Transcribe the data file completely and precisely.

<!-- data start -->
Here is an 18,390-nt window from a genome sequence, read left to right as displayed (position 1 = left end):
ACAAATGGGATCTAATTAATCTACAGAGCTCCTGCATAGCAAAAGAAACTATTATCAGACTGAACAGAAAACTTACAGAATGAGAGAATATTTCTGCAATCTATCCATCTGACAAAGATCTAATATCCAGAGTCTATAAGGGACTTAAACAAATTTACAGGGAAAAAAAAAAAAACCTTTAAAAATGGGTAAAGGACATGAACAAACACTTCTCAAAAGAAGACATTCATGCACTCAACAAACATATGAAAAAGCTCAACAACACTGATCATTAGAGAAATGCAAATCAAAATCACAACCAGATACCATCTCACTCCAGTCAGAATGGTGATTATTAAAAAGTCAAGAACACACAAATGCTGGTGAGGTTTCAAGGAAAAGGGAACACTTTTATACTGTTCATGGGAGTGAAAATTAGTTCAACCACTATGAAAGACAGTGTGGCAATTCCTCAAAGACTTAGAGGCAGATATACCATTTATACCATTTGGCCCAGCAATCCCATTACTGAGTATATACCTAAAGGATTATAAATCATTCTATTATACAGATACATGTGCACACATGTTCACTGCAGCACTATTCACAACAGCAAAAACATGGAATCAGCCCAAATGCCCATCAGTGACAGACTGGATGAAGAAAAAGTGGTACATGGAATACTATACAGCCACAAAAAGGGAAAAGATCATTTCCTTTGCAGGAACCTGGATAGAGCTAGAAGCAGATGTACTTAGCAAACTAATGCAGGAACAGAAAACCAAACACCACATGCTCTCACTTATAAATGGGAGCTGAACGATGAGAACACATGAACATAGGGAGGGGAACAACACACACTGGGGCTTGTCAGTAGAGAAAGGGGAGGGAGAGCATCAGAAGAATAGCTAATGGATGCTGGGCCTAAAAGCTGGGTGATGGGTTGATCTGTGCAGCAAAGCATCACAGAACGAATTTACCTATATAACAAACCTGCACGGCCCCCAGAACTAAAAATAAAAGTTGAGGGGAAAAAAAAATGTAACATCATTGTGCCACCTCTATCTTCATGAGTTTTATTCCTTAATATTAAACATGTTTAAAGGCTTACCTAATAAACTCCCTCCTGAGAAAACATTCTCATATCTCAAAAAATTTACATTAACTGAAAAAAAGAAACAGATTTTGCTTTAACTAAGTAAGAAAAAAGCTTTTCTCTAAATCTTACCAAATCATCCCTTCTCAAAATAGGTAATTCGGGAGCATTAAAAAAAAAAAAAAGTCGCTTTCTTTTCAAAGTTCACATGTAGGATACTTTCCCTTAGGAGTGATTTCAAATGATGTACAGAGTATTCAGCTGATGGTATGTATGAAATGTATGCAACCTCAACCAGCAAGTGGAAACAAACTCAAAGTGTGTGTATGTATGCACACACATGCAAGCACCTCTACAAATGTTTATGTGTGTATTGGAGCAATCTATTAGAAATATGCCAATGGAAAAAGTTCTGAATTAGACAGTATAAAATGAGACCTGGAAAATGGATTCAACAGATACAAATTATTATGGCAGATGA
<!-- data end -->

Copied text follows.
Here is an 18,390-nt window from a genome sequence, read left to right as displayed (position 1 = left end):
ACAAATGGGATCTAATTAATCTACAGAGCTCCTGCATAGCAAAAGAAACTATTATCAGACTGAACAGAAAACTTACAGAATGAGAGAATATTTCTGCAATCTATCCATCTGACAAAGATCTAATATCCAGAGTCTATAAGGGACTTAAACAAATTTACAGGGAAAAAAAAAAAAACCTTTAAAAATGGGTAAAGGACATGAACAAACACTTCTCAAAAGAAGACATTCATGCACTCAACAAACATATGAAAAAGCTCAACAACACTGATCATTAGAGAAATGCAAATCAAAATCACAACCAGATACCATCTCACTCCAGTCAGAATGGTGATTATTAAAAAGTCAAGAACACACAAATGCTGGTGAGGTTTCAAGGAAAAGGGAACACTTTTATACTGTTCATGGGAGTGAAAATTAGTTCAACCACTATGAAAGACAGTGTGGCAATTCCTCAAAGACTTAGAGGCAGATATACCATTTATACCATTTGGCCCAGCAATCCCATTACTGAGTATATACCTAAAGGATTATAAATCATTCTATTATACAGATACATGTGCACACATGTTCACTGCAGCACTATTCACAACAGCAAAAACATGGAATCAGCCCAAATGCCCATCAGTGACAGACTGGATGAAGAAAAAGTGGTACATGGAATACTATACAGCCACAAAAAGGGAAAAGATCATTTCCTTTGCAGGAACCTGGATAGAGCTAGAAGCAGATGTACTTAGCAAACTAATGCAGGAACAGAAAACCAAACACCACATGCTCTCACTTATAAATGGGAGCTGAACGATGAGAACACATGAACATAGGGAGGGGAACAACACACACTGGGGCTTGTCAGTAGAGAAAGGGGAGGGAGAGCATCAGAAGAATAGCTAATGGATGCTGGGCCTAAAAGCTGGGTGATGGGTTGATCTGTGCAGCAAAGCATCACAGAACGAATTTACCTATATAACAAACCTGCACGGCCCCCAGAACTAAAAATAAAAGTTGAGGGGAAAAAAAAATGTAACATCATTGTGCCACCTCTATCTTCATGAGTTTTATTCCTTAATATTAAACATGTTTAAAGGCTTACCTAATAAACTCCCTCCTGAGAAAACATTCTCATATCTCAAAAAATTTACATTAACTGAAAAAAAGAAACAGATTTTGCTTTAACTAAGTAAGAAAAAAGCTTTTCTCTAAATCTTACCAAATCATCCCTTCTCAAAATAGGTAATTCGGGAGCATTAAAAAAAAAAAAAAGTCGCTTTCTTTTCAAAGTTCACATGTAGGATACTTTCCCTTAGGAGTGATTTCAAATGATGTACAGAGTATTCAGCTGATGGTATGTATGAAATGTATGCAACCTCAACCAGCAAGTGGAAACAAACTCAAAGTGTGTGTATGTATGCACACACATGCAAGCACCTCTACAAATGTTTATGTGTGTATTGGAGCAATCTATTAGAAATATGCCAATGGAAAAAGTTCTGAATTAGACAGTATAAAATGAGACCTGGAAAATGGATTCAACAGATACAAATTATTATGGCAGATGA